In light of the continuing economic downturn, many issuers with periodic reporting obligations under the Securities Exchange Act of 1934 are or may be faced with the prospect of reorganizing or liquidating under the United States Bankruptcy Code. These issuers must file their Exchange Act reports under the strain of the bankruptcy process, which imposes practical difficulties in completing and timely filing the reports during a time when resources are limited. Can these reporting requirements be modified so that issuers can more readily satisfy them? This alert briefly describes the possible modifications of Exchange Act reporting requirements for an issuer in bankruptcy.

Deciding to Pursue Modified Reporting

Staff Legal Bulletin No. 2, issued April 15, 1997, reflects the SEC`s guidance for issuers in bankruptcy. The Staff Legal Bulletin emphasizes that companies in bankruptcy are not relieved of their periodic reporting obligations and that neither the Bankruptcy Code nor the federal securities laws provide an exemption from Exchange Act periodic reporting for issuers in bankruptcy. The Staff Legal Bulletin does, however, provide an alternative for modified periodic reporting, which may be available to certain companies that are subject to the jurisdiction of the bankruptcy court.

The decision to pursue modified reporting should not be taken lightly. The many considerations in making such a decision include:

  • whether investors will continue to need audited financial statements during the bankruptcy (the financial statements included in annual reports filed under the modified reporting may be unaudited);
  • the need to instill confidence in investors and employees (which is important in proposed reorganizations) by continuing normal periodic reporting;
  • the expense of Exchange Act reporting during a period when creditors are demanding payment and there are other significant expenses related to the reorganization process;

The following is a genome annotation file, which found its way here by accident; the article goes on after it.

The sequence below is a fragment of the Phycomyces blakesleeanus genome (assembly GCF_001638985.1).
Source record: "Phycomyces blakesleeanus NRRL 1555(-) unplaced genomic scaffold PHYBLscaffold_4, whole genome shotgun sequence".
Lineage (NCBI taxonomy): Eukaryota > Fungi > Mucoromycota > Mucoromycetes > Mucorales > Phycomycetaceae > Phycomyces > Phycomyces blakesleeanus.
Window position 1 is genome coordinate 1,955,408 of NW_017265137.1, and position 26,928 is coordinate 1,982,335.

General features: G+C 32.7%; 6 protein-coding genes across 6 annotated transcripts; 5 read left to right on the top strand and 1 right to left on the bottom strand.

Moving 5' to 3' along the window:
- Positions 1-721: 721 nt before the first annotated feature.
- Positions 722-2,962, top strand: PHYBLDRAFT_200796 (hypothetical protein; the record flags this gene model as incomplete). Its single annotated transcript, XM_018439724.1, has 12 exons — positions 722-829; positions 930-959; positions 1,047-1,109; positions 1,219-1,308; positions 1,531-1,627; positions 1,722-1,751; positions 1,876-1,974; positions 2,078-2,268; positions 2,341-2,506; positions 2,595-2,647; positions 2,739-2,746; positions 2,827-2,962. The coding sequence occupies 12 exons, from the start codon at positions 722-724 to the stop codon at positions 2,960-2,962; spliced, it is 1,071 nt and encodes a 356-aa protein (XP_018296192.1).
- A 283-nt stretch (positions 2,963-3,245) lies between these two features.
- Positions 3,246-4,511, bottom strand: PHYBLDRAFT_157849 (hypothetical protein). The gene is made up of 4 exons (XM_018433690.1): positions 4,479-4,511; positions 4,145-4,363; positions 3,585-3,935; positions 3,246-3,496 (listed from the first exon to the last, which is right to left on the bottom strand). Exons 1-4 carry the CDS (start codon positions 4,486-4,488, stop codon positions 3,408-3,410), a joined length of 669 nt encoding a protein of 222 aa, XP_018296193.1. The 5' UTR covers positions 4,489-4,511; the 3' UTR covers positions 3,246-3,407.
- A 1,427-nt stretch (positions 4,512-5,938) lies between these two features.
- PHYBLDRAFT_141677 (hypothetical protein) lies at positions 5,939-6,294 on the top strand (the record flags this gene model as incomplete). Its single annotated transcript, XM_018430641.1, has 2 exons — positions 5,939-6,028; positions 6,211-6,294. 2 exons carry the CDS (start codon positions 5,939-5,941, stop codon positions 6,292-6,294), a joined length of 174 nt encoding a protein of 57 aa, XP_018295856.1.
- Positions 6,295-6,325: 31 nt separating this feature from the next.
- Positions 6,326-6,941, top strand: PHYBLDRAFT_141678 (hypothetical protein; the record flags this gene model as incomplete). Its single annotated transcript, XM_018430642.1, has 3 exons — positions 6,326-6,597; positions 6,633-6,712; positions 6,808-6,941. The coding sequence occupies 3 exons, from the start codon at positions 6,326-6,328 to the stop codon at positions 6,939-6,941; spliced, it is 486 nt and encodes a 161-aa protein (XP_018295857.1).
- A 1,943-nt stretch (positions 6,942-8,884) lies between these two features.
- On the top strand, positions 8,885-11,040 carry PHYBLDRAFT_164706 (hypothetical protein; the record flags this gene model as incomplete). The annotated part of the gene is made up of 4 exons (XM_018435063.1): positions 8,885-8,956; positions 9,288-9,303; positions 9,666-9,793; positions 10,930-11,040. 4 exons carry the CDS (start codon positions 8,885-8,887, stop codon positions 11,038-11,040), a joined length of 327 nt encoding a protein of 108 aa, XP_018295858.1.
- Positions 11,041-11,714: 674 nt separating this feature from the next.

• the time involved in completing audited financial statements when more pressing matters exist; and
  • whether the company anticipates emerging as a public company upon completion of the bankruptcy (given that post-bankruptcy filings must include audited financial statements for any period that was not audited during bankruptcy, as discussed below).  

Requesting SEC No-Action

Although an issuer may choose to rely generally on the guidance provided by the SEC (which includes the Staff Legal Bulletin and SEC Release No. 9660) in modifying its reporting while in bankruptcy (i.e., delaying filing of its quarterly and annual reports), it would need to seek a no-action position from the SEC staff to provide certainty for its reporting stance and benefit fully from the procedures outlined by the SEC. The Staff Legal Bulletin provides several factors that the staff typically considers in granting or denying a no-action request. The staff will consider three main factors:

  • Information regarding disclosure of financial condition. The staff will consider favorably an issuer`s efforts to advise the market of its financial condition by complying with its reporting obligations during the 12 months before the bankruptcy filing and timely filing a Form 8-K announcing the bankruptcy filing. The issuer must also clearly demonstrate its inability to continue regular reporting and show that the information in modified reports will be adequate to protect investors.